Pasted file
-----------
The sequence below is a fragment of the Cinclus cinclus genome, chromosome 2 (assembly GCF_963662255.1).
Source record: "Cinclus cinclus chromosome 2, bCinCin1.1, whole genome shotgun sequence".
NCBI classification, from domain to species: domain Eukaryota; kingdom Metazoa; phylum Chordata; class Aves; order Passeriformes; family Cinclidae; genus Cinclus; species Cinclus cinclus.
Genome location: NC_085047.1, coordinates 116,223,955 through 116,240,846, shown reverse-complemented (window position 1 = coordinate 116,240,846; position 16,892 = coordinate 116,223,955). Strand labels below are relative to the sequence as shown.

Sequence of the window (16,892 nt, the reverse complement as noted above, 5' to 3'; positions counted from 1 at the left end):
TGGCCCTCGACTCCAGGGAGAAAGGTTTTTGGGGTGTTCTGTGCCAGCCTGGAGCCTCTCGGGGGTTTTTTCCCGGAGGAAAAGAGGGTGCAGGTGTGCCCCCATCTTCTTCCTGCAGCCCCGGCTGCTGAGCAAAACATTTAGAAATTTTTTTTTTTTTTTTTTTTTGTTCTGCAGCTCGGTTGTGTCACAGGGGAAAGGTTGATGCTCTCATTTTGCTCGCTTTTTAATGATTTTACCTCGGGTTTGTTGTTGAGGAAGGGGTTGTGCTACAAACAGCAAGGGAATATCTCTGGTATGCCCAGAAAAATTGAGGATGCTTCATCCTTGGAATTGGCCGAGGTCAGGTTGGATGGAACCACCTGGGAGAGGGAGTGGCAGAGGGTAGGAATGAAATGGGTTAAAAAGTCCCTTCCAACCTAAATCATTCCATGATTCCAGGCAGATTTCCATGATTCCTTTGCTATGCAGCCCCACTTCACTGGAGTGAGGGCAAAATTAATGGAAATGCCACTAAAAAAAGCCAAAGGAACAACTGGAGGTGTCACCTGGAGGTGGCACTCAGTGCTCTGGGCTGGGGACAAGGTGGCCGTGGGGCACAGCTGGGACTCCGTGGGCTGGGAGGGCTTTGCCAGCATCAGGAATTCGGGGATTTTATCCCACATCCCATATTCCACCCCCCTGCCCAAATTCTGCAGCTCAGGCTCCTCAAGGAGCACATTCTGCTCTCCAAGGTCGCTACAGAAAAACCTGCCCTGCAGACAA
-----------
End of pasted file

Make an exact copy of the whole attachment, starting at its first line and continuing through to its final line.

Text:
The sequence below is a fragment of the Cinclus cinclus genome, chromosome 2 (assembly GCF_963662255.1).
Source record: "Cinclus cinclus chromosome 2, bCinCin1.1, whole genome shotgun sequence".
NCBI classification, from domain to species: domain Eukaryota; kingdom Metazoa; phylum Chordata; class Aves; order Passeriformes; family Cinclidae; genus Cinclus; species Cinclus cinclus.
Genome location: NC_085047.1, coordinates 116,223,955 through 116,240,846, shown reverse-complemented (window position 1 = coordinate 116,240,846; position 16,892 = coordinate 116,223,955). Strand labels below are relative to the sequence as shown.

Sequence of the window (16,892 nt, the reverse complement as noted above, 5' to 3'; positions counted from 1 at the left end):
TGGCCCTCGACTCCAGGGAGAAAGGTTTTTGGGGTGTTCTGTGCCAGCCTGGAGCCTCTCGGGGGTTTTTTCCCGGAGGAAAAGAGGGTGCAGGTGTGCCCCCATCTTCTTCCTGCAGCCCCGGCTGCTGAGCAAAACATTTAGAAATTTTTTTTTTTTTTTTTTTTTGTTCTGCAGCTCGGTTGTGTCACAGGGGAAAGGTTGATGCTCTCATTTTGCTCGCTTTTTAATGATTTTACCTCGGGTTTGTTGTTGAGGAAGGGGTTGTGCTACAAACAGCAAGGGAATATCTCTGGTATGCCCAGAAAAATTGAGGATGCTTCATCCTTGGAATTGGCCGAGGTCAGGTTGGATGGAACCACCTGGGAGAGGGAGTGGCAGAGGGTAGGAATGAAATGGGTTAAAAAGTCCCTTCCAACCTAAATCATTCCATGATTCCAGGCAGATTTCCATGATTCCTTTGCTATGCAGCCCCACTTCACTGGAGTGAGGGCAAAATTAATGGAAATGCCACTAAAAAAAGCCAAAGGAACAACTGGAGGTGTCACCTGGAGGTGGCACTCAGTGCTCTGGGCTGGGGACAAGGTGGCCGTGGGGCACAGCTGGGACTCCGTGGGCTGGGAGGGCTTTGCCAGCATCAGGAATTCGGGGATTTTATCCCACATCCCATATTCCACCCCCCTGCCCAAATTCTGCAGCTCAGGCTCCTCAAGGAGCACATTCTGCTCTCCAAGGTCGCTACAGAAAAACCTGCCCTGCAGACAA